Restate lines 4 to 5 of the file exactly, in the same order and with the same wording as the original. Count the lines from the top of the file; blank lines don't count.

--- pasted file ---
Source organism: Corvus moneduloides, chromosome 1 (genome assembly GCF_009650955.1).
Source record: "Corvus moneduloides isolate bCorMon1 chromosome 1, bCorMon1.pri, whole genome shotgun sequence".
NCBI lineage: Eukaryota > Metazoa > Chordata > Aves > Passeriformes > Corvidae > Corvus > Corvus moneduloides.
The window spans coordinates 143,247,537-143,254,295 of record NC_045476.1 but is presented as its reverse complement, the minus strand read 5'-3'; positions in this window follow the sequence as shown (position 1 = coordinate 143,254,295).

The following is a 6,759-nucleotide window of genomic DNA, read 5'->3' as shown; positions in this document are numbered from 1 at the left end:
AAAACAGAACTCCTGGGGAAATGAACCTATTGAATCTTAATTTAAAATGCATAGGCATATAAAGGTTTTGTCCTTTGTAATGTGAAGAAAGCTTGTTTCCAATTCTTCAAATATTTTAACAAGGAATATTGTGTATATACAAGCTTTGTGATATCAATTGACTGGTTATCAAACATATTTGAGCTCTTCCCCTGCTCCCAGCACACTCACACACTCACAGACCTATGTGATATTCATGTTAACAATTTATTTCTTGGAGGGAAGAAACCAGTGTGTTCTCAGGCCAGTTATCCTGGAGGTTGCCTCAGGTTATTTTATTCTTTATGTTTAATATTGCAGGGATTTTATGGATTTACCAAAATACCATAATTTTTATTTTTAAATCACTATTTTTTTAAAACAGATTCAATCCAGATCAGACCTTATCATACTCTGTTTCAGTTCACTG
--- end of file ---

The window spans coordinates 143,247,537-143,254,295 of record NC_045476.1 but is presented as its reverse complement, the minus strand read 5'-3'; positions in this window follow the sequence as shown (position 1 = coordinate 143,254,295).

The following is a 6,759-nucleotide window of genomic DNA, read 5'->3' as shown; positions in this document are numbered from 1 at the left end: